, who lay at Hermitage opposition to the deep neighbouring shades, or Castle wounded by the banditti. It has been where night might spread a moon-lit carpet for constructed as a Bastel house ; it has a plain the faeries to dance upon. And then, again, when barn-like appearance on the one side, and on the the antique town bursts upon the eye, filling its south side, where there is a large garden between little rock-and-wood-environed amphitheatre, and it and the river, a square tower projects from the rising backwards to the north from the sweep of building, in which was Mary's apartment, with the river that half surrounds it to the south, with that of her tire-woman immediately above. We the tower of its beautiful ruined Abbey rising had occasion to visit it recently, and were much grandly over it, we pledge ourselves that the gratified by being admitted by the ladies who traveller will admit that he has seen few scenes inhabit it. We could not help figuring to ourselves more interesting or beautiful.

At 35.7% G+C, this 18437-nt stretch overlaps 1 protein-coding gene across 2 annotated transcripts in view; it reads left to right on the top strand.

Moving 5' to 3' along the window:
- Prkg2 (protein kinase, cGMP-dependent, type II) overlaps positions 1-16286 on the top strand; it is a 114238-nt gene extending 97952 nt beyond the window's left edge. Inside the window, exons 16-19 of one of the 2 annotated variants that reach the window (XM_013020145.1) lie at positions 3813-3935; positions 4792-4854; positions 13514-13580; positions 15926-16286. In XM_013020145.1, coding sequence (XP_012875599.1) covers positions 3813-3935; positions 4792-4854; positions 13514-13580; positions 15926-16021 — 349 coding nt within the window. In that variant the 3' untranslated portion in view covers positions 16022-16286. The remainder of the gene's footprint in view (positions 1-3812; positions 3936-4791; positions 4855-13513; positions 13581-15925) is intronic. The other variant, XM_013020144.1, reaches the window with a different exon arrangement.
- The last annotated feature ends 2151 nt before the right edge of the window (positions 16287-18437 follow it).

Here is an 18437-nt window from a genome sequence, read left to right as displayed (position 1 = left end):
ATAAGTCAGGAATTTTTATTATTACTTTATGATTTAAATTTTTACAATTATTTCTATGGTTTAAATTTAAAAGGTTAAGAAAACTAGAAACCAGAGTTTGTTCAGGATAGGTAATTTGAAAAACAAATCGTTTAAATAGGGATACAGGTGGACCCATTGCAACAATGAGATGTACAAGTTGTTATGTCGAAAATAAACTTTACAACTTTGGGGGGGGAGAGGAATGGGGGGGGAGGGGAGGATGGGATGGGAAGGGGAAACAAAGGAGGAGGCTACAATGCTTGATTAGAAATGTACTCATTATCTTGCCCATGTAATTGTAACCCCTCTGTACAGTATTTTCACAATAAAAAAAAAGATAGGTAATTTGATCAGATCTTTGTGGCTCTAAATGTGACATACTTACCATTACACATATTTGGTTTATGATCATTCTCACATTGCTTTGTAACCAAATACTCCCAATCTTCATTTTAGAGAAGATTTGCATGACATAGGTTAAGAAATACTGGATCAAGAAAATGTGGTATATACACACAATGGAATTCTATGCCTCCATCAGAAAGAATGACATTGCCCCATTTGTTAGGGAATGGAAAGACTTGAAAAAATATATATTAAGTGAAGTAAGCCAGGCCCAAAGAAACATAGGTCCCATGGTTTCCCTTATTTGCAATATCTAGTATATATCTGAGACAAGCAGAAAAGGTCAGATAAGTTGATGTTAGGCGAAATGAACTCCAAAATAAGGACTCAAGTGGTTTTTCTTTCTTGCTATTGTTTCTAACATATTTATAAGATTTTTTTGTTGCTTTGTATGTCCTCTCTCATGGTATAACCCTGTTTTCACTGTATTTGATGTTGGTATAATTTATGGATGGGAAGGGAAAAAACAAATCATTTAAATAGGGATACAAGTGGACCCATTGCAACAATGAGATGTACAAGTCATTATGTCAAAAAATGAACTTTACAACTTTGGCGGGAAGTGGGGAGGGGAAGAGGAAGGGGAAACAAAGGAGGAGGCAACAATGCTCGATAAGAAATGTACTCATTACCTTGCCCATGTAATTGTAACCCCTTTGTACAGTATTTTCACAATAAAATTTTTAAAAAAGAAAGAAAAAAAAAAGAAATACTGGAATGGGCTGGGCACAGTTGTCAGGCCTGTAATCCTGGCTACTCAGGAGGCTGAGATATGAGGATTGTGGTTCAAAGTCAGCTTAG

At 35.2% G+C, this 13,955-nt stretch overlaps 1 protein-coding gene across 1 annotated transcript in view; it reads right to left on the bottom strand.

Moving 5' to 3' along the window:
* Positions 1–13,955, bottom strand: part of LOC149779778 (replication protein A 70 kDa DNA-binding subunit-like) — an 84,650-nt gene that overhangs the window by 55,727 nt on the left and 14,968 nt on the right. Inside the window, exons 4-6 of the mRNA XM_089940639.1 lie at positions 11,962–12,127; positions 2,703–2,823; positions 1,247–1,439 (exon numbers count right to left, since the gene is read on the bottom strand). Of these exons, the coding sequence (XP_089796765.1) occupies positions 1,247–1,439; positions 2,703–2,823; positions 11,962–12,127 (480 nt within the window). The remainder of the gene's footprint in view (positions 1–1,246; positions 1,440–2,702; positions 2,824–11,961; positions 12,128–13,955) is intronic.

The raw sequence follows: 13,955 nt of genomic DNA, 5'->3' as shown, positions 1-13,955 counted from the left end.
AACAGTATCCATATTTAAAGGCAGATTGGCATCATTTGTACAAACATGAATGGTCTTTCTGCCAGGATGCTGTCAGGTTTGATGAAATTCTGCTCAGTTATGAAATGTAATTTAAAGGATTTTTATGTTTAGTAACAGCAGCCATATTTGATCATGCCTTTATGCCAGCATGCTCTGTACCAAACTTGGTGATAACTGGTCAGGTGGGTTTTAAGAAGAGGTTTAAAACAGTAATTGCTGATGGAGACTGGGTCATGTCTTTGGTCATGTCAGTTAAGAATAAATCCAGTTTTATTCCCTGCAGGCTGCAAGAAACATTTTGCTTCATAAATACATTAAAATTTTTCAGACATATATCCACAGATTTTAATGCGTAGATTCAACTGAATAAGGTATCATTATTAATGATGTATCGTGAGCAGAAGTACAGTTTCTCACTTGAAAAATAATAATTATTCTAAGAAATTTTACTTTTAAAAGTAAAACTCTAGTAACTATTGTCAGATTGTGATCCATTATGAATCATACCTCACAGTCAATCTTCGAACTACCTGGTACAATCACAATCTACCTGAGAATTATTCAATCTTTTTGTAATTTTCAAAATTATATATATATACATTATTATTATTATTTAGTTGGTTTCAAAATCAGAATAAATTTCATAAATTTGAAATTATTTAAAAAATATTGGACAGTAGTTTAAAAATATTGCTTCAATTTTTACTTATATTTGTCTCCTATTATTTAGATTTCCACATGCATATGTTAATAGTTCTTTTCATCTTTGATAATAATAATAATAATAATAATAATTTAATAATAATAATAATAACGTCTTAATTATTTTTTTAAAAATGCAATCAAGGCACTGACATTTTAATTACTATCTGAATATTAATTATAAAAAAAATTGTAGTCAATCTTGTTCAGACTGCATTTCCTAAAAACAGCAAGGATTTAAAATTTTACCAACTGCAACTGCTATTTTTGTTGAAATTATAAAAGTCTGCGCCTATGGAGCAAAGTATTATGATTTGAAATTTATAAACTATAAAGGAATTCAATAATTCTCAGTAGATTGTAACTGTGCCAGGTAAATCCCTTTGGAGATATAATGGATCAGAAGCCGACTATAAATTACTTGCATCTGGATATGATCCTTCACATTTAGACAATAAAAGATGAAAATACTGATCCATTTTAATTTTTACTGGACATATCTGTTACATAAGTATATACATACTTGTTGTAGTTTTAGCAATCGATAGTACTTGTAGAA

the Queen lying in this truly sorry apartment, Jedburgh is one of those places which is unique oppressed by her malady, and with every reason in itself, and, notwithstanding our rule about towns, for her to believe that she would never see another it would deserve to be more thoroughly described chamber but the grave; and indeed it becomes a than either our time or paper will allow us to do. matter of question, whether it might not have Its important and exposed situation compelled it, been better for her if she had then and there in the ancient troublesome times, to be fortified finished her chequered carcer. The roof of this both within and without. At the upper end of building is thatched, as were those of all the the town was a very strong castle, which now no houses in the town, and it is one of the few longer exists, and most of the larger houses in the thatched roofs that now remain. place were fortified in the style of Bastel houses, Jedburgh and its little vale are filled with and many traces yet remain to enable the learned gardens, which produce very superior fruit, espeantiquary to detect what it once was. Its old cially pears, which form a considerable article of name was Jedworth, corrupted into Jethart, and sale for the inhabitants. Its air of retirement is its inhabitants were always very warlike, wielding altogether most fascinating. It is quite a place a huge pole-axe called "the Jethart staff,” with to inspire a youthful poet, and we doubt not that which they drove down all before them, and the circumstance of Thomson having received his shouting their resistless war-cry “Jethart's here!” | earlier education here, which gave him an opporThey are supposed to have carried the fortune of tunity of wandering about amid Nature's scenes, the day at the affair of the Reidswire. Their bold- and filling his mind with her choicest pictures, ness was excessive ; and the story is well known animate as well as inanimate, may have largely of the Provost, who, in defiance of their powerful contributed to foster his future peculiar poetical neighbour, Kerr of Fernicherst, who espoused the turn. We have heard and read wonder expressed, cause of Mary against her son, seized on the that he could paint somany things of this kind with poursuivant who brought her letters, compelled so accurate a pencil, seeing that the obesity and him to eat them at the cross, and then scourged indolence of his more advanced life was so great, him, en derriere, with his bridle. Fernieherst that he never went out, and that, consequently, revenged this by hanging no less than ten of the he could never have witnessed the animated scenes he describes. But a lad at school and a man in | rid ourselves of before we proceed farther. But, advanced life are different beings; and no one in the first place, we must honestly premise that we, will persuade us that his angling, his bathing, and not this journal, are alone and individually rehis sheep-shearing, and other such pictures, were sponsible for the opinions we shall utter. In the not originally studies from nature, or scenes early second place, we must remark that we have had impressed upon his memory, which, when worked the good fortune to be acquainted with Mr. upon by a matured mind, produced those beauti-Cowan, the new member of Parliament for the ful passages in his “ Seasons” on these subjects, city, for above a dozen of years, and that we with which we are all so well acquainted. And, have always entertained the highest respect for again, the intellectual leisure of his lazy life in that gentleman and his opinions, having had London, when three-fourths of his time was spent the honour to fight with him in the same in bed, very easily explains the creation of those ranks in the great cause of reform ; and charming, dreamy pictures, of a different descrip- there is no man whose return to Parliament, tion, with which that delightful poem, the “Castle provided it had been freed from the consequences of Indolence,” everywhere abounds. That his concomitant on his present election, we should mind must have been filled with Scottish pictures have hailed with greater satisfaction. In the is sufficiently evident from the following beauti- third place, we must confess that, since the inful passage in his “Autumn ”;